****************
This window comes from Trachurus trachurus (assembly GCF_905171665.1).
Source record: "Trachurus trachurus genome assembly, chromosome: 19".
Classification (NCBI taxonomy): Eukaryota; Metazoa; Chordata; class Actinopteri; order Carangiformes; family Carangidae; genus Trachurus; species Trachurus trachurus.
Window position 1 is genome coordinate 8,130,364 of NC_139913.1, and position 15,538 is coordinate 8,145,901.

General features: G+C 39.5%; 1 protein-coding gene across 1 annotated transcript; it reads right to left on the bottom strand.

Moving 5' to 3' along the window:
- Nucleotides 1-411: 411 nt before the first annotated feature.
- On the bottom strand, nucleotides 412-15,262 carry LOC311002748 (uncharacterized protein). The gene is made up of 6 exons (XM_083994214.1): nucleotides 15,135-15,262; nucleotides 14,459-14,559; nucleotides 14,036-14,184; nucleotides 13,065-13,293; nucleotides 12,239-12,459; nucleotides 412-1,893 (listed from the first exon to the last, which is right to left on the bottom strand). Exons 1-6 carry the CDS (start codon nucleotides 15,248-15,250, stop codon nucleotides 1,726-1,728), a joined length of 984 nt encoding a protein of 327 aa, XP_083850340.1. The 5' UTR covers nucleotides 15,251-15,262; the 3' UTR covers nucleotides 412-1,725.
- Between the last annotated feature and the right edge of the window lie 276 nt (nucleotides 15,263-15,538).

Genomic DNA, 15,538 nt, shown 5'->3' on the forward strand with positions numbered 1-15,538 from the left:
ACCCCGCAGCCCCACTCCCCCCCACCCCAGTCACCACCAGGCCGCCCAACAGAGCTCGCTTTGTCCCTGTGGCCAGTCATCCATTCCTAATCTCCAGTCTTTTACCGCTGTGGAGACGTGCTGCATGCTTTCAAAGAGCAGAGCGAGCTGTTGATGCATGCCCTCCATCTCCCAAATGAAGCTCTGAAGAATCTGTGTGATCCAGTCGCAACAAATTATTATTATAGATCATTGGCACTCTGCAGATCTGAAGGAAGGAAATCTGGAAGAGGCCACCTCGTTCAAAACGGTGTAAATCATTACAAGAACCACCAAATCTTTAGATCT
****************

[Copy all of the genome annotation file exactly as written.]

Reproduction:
This window comes from Trachurus trachurus (assembly GCF_905171665.1).
Source record: "Trachurus trachurus genome assembly, chromosome: 19".
Classification (NCBI taxonomy): Eukaryota; Metazoa; Chordata; class Actinopteri; order Carangiformes; family Carangidae; genus Trachurus; species Trachurus trachurus.
Window position 1 is genome coordinate 8,130,364 of NC_139913.1, and position 15,538 is coordinate 8,145,901.

General features: G+C 39.5%; 1 protein-coding gene across 1 annotated transcript; it reads right to left on the bottom strand.

Moving 5' to 3' along the window:
- Nucleotides 1-411: 411 nt before the first annotated feature.
- On the bottom strand, nucleotides 412-15,262 carry LOC311002748 (uncharacterized protein). The gene is made up of 6 exons (XM_083994214.1): nucleotides 15,135-15,262; nucleotides 14,459-14,559; nucleotides 14,036-14,184; nucleotides 13,065-13,293; nucleotides 12,239-12,459; nucleotides 412-1,893 (listed from the first exon to the last, which is right to left on the bottom strand). Exons 1-6 carry the CDS (start codon nucleotides 15,248-15,250, stop codon nucleotides 1,726-1,728), a joined length of 984 nt encoding a protein of 327 aa, XP_083850340.1. The 5' UTR covers nucleotides 15,251-15,262; the 3' UTR covers nucleotides 412-1,725.
- Between the last annotated feature and the right edge of the window lie 276 nt (nucleotides 15,263-15,538).

Genomic DNA, 15,538 nt, shown 5'->3' on the forward strand with positions numbered 1-15,538 from the left:
ACCCCGCAGCCCCACTCCCCCCCACCCCAGTCACCACCAGGCCGCCCAACAGAGCTCGCTTTGTCCCTGTGGCCAGTCATCCATTCCTAATCTCCAGTCTTTTACCGCTGTGGAGACGTGCTGCATGCTTTCAAAGAGCAGAGCGAGCTGTTGATGCATGCCCTCCATCTCCCAAATGAAGCTCTGAAGAATCTGTGTGATCCAGTCGCAACAAATTATTATTATAGATCATTGGCACTCTGCAGATCTGAAGGAAGGAAATCTGGAAGAGGCCACCTCGTTCAAAACGGTGTAAATCATTACAAGAACCACCAAATCTTTAGATCT